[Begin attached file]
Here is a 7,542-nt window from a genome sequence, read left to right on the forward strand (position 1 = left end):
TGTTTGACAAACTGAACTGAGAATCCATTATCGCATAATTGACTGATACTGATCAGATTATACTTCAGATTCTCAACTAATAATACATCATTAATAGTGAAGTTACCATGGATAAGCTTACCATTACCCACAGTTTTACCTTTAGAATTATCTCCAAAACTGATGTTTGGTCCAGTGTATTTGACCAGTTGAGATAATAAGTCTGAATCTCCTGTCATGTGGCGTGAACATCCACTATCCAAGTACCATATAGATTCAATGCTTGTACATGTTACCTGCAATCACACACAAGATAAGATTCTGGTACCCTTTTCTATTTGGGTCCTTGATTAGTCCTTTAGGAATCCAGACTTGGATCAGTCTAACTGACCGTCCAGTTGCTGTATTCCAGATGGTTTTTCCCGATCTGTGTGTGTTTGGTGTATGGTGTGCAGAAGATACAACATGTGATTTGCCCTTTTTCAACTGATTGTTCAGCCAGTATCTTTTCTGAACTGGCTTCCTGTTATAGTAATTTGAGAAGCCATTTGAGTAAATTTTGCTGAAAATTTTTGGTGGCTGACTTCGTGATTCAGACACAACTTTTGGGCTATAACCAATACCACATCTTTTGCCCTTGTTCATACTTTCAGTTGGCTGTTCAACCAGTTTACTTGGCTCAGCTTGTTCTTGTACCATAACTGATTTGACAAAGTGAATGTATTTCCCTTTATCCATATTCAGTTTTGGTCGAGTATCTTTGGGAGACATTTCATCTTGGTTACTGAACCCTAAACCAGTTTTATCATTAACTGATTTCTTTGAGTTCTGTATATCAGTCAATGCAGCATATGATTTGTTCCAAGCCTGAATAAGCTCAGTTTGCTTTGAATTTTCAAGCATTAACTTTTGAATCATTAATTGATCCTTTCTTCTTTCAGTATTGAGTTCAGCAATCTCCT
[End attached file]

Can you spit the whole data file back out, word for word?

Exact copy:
Here is a 7,542-nt window from a genome sequence, read left to right on the forward strand (position 1 = left end):
TGTTTGACAAACTGAACTGAGAATCCATTATCGCATAATTGACTGATACTGATCAGATTATACTTCAGATTCTCAACTAATAATACATCATTAATAGTGAAGTTACCATGGATAAGCTTACCATTACCCACAGTTTTACCTTTAGAATTATCTCCAAAACTGATGTTTGGTCCAGTGTATTTGACCAGTTGAGATAATAAGTCTGAATCTCCTGTCATGTGGCGTGAACATCCACTATCCAAGTACCATATAGATTCAATGCTTGTACATGTTACCTGCAATCACACACAAGATAAGATTCTGGTACCCTTTTCTATTTGGGTCCTTGATTAGTCCTTTAGGAATCCAGACTTGGATCAGTCTAACTGACCGTCCAGTTGCTGTATTCCAGATGGTTTTTCCCGATCTGTGTGTGTTTGGTGTATGGTGTGCAGAAGATACAACATGTGATTTGCCCTTTTTCAACTGATTGTTCAGCCAGTATCTTTTCTGAACTGGCTTCCTGTTATAGTAATTTGAGAAGCCATTTGAGTAAATTTTGCTGAAAATTTTTGGTGGCTGACTTCGTGATTCAGACACAACTTTTGGGCTATAACCAATACCACATCTTTTGCCCTTGTTCATACTTTCAGTTGGCTGTTCAACCAGTTTACTTGGCTCAGCTTGTTCTTGTACCATAACTGATTTGACAAAGTGAATGTATTTCCCTTTATCCATATTCAGTTTTGGTCGAGTATCTTTGGGAGACATTTCATCTTGGTTACTGAACCCTAAACCAGTTTTATCATTAACTGATTTCTTTGAGTTCTGTATATCAGTCAATGCAGCATATGATTTGTTCCAAGCCTGAATAAGCTCAGTTTGCTTTGAATTTTCAAGCATTAACTTTTGAATCATTAATTGATCCTTTCTTCTTTCAGTATTGAGTTCAGCAATCTCCT